“Fear makes the wolf bigger than he is.” — German Proverb
Constant worry can become chronic, affecting your relationships, health and finances. It’s unhelpful baggage to carry around when all you want is peace in your life. Mindful Meditation, with its now respected credentials from the medical world could offer you a simple way to make peace with constant worry.
While most worries begin with ‘what-if’ thoughts, they have the habit of becoming full-blown advertisements warning of danger up ahead. With the volume turned up and sirens blaring, what began as a worrying thought can feel like you’ve been taken hostage by your mind.
How Your Body Responds To Worry
No wonder your body gets involved when constant worry feels like it’s taking over your life. Your body reacts to constant worry (which it interprets as fear), by setting itself on high alert because cortisol is released, keeping you in an elevated state of ‘panic’.
If unchecked, your body will react in unhealthy ways. You’ll notice less energy, less interest in things you used to enjoy and feel powerless over your emotions as they spin out of control. If this state becomes your new normal, your health may decline with studies linking stress and worry with heart disease, depression, panic disorder and burnout — among others.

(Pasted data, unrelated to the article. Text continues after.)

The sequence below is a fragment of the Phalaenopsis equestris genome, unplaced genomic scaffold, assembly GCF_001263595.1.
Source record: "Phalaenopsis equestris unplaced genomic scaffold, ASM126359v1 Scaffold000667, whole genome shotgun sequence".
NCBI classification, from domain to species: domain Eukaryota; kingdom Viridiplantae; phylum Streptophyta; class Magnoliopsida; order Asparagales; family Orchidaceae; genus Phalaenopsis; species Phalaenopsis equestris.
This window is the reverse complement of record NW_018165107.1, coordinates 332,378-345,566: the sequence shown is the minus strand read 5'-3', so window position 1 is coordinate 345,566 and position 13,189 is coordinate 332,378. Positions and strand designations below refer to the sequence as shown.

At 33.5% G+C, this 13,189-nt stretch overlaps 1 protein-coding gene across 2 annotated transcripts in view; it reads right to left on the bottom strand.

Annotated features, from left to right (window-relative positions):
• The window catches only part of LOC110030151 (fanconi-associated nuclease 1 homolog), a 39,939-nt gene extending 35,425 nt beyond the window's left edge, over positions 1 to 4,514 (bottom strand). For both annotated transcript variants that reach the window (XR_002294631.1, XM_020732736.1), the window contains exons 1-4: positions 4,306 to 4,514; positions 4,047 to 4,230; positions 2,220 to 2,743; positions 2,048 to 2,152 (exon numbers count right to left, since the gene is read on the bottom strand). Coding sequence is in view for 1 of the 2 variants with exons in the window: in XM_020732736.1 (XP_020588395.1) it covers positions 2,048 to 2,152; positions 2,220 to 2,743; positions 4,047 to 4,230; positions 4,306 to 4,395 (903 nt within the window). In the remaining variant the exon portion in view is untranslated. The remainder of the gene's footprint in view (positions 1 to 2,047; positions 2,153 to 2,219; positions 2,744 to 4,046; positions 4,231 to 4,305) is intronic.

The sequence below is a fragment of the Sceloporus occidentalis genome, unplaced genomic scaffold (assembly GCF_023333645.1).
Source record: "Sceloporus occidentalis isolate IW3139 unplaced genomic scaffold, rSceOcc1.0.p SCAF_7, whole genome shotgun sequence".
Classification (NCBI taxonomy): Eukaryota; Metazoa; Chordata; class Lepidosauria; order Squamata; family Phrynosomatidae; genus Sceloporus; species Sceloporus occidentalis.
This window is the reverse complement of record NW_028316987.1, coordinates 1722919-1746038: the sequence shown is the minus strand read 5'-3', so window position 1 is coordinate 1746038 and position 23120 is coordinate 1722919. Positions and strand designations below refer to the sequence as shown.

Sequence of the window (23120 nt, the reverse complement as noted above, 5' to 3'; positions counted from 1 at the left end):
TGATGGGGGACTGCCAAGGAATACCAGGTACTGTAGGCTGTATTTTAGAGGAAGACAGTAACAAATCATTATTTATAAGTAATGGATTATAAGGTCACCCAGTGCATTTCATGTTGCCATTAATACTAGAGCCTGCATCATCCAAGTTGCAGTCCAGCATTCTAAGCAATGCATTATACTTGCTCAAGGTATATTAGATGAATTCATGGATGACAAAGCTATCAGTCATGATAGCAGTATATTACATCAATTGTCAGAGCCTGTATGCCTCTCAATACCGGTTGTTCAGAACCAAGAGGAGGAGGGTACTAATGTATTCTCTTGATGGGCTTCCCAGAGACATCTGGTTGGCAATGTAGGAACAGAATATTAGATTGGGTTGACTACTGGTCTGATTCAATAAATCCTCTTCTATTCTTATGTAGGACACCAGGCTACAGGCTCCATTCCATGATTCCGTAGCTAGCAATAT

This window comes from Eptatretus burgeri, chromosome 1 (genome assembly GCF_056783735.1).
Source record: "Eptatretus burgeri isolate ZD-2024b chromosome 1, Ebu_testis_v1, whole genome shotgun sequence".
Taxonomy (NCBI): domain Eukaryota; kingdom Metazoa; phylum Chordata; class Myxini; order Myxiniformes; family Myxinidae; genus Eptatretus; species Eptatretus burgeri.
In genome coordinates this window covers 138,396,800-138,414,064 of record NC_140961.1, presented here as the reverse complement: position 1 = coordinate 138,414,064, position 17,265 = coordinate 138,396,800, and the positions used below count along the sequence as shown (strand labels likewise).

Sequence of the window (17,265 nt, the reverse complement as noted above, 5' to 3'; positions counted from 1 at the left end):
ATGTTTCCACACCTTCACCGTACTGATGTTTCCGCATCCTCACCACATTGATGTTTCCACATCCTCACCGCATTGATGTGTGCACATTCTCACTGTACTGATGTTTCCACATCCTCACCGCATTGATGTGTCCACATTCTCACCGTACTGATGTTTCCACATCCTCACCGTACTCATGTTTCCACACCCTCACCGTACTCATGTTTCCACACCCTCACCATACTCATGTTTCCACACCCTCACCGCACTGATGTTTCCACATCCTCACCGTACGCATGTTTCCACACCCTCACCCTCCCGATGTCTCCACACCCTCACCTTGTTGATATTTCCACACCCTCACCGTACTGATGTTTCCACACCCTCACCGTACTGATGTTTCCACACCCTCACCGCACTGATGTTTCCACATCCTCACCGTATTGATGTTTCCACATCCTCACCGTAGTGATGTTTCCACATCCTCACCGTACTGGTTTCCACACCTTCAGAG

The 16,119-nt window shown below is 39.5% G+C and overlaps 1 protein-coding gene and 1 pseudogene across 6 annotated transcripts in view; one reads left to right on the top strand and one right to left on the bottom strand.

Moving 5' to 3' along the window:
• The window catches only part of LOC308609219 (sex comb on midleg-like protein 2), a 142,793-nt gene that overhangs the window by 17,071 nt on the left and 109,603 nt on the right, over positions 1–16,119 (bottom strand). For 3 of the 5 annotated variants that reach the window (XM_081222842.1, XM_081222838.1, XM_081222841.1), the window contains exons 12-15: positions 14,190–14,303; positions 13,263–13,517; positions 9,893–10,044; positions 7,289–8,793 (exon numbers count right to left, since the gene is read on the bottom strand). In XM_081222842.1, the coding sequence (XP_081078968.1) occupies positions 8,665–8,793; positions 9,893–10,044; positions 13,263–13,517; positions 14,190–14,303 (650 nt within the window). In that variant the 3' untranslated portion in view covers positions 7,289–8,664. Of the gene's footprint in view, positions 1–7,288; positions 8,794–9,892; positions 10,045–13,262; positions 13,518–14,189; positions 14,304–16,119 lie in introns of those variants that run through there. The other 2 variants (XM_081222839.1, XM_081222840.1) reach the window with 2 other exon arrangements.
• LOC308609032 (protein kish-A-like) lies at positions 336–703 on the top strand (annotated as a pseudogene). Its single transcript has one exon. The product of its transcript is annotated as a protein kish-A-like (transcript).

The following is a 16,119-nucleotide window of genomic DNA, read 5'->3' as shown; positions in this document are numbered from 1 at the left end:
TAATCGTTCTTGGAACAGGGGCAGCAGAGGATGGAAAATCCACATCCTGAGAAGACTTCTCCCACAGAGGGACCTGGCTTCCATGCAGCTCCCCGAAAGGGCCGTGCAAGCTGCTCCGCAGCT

Worry Can Impact Finances, Relationships and Health
Once this happens, your ability to work at your best diminishes and the stress of meeting deadlines, managing challenging personalities and coping with day-to-day problems drop. Fear of losing your job adds another layer to your escalating worry scale.
If in a relationship, it doesn’t take long for your partner to notice. Yet few partners are mind readers. They see your behaviour, not what’s caused it. It can be challenging describing what’s going on because there doesn’t seem to be ‘one thing’ you can point at as the culprit. Self-blame kicks in with phrases like: “It’s all in your mind”. Nobody understands what’s going on. No one gets the constant torment that’s numbing you.
What Researchers Say About Worry
From a study of 57 participants who listed worrying thoughts in a diary for 7 days, researchers categorized the findings:
- 48% reflected a problem-solving process
- 17% anticipating future negative outcomes
- 11% ruminating
- 5% self-blame
Not surprisingly, the results showed that worry involved ‘attempting’ to solve a problem and may be a failure ‘to bring problem solving to a satisfactory conclusion’.